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November 30, 2022
September 6, 2022

Announcing Conclave SDK 1.3 and Open Source

We are pleased to announce the release of version 1.3 of the Conclave SDK – the first release to be open source.

Shams Asari
Head of Conclave Core Engineering at R3

We are pleased to announce the release of version 1.3 of the Conclave SDK. This is an important milestone for confidential computing as it enables confidential workloads in the cloud with the KDS. You can find out more about the KDS, what it is and how you can benefit from it, in the release notes, along with all the other fixes and improvements in 1.3.

However, that’s not all! 1.3 is also the first release of the core SDK to be open source. We are pleased to announce the SDK code is publicly available under Apache 2.0 and is available for you to download or view at https://github.com/R3Conclave/conclave-core-sdk.

Before we explain why we’ve open sourced the Conclave SDK, perhaps this is the first time you’re hearing of Conclave or confidential computing.

What is Conclave?

Conclave is R3’s privacy preserving platform enabling you to write secure confidential applications with ease. With the core SDK you can create Intel® SGX enclaves using high-level languages such as Java, Kotlin, and JavaScript. It has a simple but powerful high-level API which hides the low-level complexities of using SGX so that you can spend more time concentrating on your enclave’s business logic. The core SDK also powers Conclave Cloud, our privacy-preserving SaaS platform for deploying confidential even-driven workloads in the cloud.

Confidential computing protects data at rest and in transit as well as during processing. Trusted Execution Environments (TEEs) such as SGX use hardware to provide a secure region of the CPU, an enclave, in which code and data are physically isolated and cannot be tampered with, not even by the system or cloud administrator. It enables use cases which were previously not possible, such as sharing of confidential data for analysis or fraud detection.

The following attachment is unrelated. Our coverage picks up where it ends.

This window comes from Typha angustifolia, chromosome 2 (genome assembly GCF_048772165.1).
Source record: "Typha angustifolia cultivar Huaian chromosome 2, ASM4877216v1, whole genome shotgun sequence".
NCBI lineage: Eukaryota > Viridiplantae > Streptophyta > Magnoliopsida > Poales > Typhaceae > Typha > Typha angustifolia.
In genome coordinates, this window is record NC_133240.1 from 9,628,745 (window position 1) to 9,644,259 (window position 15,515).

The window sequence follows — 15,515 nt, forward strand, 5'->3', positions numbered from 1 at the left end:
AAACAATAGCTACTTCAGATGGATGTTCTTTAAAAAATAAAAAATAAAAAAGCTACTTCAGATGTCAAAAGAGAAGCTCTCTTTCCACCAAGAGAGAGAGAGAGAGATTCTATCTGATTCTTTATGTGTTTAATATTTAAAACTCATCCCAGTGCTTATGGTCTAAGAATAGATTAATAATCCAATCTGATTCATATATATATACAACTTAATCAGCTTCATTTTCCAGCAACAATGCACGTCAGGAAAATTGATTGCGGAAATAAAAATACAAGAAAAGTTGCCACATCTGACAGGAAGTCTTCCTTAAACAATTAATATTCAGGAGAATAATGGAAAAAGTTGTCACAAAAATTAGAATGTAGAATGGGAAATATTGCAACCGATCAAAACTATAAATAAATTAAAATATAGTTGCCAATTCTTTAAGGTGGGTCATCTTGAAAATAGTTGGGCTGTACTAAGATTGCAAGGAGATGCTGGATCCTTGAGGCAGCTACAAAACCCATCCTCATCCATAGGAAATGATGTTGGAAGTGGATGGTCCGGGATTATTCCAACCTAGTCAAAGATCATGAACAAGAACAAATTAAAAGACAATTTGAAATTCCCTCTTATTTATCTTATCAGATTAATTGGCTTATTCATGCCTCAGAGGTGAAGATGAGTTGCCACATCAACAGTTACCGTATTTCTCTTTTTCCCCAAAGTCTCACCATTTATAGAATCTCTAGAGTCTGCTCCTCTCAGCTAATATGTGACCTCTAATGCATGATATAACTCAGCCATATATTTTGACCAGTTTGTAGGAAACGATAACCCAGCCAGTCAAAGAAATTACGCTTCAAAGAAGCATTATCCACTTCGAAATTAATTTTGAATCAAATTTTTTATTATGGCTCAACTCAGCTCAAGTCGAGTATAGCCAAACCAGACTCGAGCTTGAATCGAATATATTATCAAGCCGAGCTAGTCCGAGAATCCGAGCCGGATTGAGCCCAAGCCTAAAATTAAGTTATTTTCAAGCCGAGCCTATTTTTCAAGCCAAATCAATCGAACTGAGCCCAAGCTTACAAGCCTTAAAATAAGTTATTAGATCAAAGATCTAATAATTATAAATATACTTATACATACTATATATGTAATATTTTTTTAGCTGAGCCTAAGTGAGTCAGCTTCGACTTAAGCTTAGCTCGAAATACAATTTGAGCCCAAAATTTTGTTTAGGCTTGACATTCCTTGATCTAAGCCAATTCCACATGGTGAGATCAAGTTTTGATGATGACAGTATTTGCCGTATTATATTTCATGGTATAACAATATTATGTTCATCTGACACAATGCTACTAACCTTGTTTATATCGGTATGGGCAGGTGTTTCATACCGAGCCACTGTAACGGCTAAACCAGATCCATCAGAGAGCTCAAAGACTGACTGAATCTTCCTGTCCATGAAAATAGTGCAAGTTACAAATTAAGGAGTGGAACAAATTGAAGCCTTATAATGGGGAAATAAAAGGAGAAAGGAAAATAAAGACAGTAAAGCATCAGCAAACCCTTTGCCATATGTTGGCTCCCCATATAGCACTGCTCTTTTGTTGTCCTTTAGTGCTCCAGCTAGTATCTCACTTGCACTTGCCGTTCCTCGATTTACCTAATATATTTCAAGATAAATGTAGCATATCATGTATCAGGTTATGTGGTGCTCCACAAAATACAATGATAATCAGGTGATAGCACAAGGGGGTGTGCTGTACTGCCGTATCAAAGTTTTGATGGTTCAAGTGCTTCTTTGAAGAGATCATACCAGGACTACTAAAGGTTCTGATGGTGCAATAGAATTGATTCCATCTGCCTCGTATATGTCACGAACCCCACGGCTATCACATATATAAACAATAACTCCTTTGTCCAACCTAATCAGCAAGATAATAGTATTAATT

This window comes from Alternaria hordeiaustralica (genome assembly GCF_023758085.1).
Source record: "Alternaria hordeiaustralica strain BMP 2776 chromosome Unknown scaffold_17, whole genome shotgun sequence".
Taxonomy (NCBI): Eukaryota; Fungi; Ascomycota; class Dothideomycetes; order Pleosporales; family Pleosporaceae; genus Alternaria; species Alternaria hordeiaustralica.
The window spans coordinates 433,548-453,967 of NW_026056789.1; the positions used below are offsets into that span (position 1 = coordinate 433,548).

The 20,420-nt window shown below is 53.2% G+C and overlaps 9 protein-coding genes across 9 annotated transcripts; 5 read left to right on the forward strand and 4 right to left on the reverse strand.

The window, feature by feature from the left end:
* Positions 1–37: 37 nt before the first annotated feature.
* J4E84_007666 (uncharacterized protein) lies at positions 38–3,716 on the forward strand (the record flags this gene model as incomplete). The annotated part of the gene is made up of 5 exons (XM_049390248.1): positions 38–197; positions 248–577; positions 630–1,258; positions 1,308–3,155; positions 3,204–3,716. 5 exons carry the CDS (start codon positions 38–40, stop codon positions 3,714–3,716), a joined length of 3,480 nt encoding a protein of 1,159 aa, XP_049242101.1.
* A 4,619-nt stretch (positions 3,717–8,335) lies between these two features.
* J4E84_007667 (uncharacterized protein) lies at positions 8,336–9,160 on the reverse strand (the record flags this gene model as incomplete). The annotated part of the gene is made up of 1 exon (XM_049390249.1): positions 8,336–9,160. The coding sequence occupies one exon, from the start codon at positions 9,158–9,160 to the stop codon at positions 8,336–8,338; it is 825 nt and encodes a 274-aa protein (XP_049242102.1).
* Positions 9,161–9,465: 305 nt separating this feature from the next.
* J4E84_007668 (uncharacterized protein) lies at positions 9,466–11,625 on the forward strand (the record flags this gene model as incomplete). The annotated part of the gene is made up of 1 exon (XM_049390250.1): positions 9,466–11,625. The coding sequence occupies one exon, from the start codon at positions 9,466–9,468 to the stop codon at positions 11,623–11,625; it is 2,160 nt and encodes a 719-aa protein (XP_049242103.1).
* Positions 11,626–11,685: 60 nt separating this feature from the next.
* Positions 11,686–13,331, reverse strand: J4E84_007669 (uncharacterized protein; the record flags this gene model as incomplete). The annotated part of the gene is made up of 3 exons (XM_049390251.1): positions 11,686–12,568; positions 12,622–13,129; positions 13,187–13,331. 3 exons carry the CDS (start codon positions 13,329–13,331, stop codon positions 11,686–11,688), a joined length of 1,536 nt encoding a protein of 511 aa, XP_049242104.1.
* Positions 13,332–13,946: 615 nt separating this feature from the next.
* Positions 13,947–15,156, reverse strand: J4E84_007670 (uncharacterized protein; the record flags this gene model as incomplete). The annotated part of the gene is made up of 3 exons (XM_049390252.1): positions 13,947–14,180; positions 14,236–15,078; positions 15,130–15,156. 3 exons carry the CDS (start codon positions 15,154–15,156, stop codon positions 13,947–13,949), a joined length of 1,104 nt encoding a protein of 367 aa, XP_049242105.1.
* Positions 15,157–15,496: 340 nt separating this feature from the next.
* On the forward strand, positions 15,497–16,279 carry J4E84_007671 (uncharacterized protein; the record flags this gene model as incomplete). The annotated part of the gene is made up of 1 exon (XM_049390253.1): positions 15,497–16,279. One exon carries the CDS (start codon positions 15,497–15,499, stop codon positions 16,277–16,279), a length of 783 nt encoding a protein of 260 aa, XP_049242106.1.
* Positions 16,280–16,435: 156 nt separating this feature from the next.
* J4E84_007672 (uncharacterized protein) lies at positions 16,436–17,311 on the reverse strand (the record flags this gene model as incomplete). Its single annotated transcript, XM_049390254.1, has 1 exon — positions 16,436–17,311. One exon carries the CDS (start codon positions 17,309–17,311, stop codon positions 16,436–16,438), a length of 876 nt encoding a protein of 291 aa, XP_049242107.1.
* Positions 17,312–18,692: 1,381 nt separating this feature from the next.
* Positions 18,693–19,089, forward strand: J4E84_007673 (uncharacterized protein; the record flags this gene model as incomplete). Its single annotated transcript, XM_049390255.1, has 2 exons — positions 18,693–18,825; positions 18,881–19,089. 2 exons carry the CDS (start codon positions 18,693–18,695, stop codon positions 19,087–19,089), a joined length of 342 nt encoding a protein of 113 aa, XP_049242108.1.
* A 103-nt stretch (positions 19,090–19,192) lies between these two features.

Why have we open sourced Conclave?

Confidential computing is all about trust. It is about removing the need to trust your cloud service provider, or your application service provider, or any software stack in between. This includes R3’s Conclave. We are open sourcing so that you can verify and audit Conclave yourself and remove R3 from your trust model.

We also feel it’s vitally important that we build and grow a community around Conclave, and that is best achieved when the product is open source. By increasing transparency and allowing accessibility, we want to foster collaboration within the ecosystem to boost innovation and accelerate the adoption of confidential computing technologies.  

Involving the community in the development of Conclave makes sure we are building the right toolkit for our users. To that end, we would love to hear your thoughts and suggestions and we can’t wait to see your contributions to make Conclave even better. Hit us up on our Discord or mailing list and share your ideas with us, and if you have contributions you’d like to make then have a read of our contribution guidelines.

Next steps

If this is the first time you’re hearing of Conclave, then no worries! Download our hello world sample and see how easy it is to build enclaves in languages like Java and Kotlin. If you have already used Conclave before, then you’ll be pleased to know that using Conclave is now even easier. Have a read of our release notes and learn about the improvements and new features we’ve added in 1.3.

Java and Kotlin are just the beginning. We want to expand the Conclave API to other programming languages as well. If you like what you see with Conclave but find it lacking due to it not supporting your language of choice, then do let us know. Or if you find any bugs or have suggestions for other improvements, then ping us on Discord or GitHub.

Happy coding!

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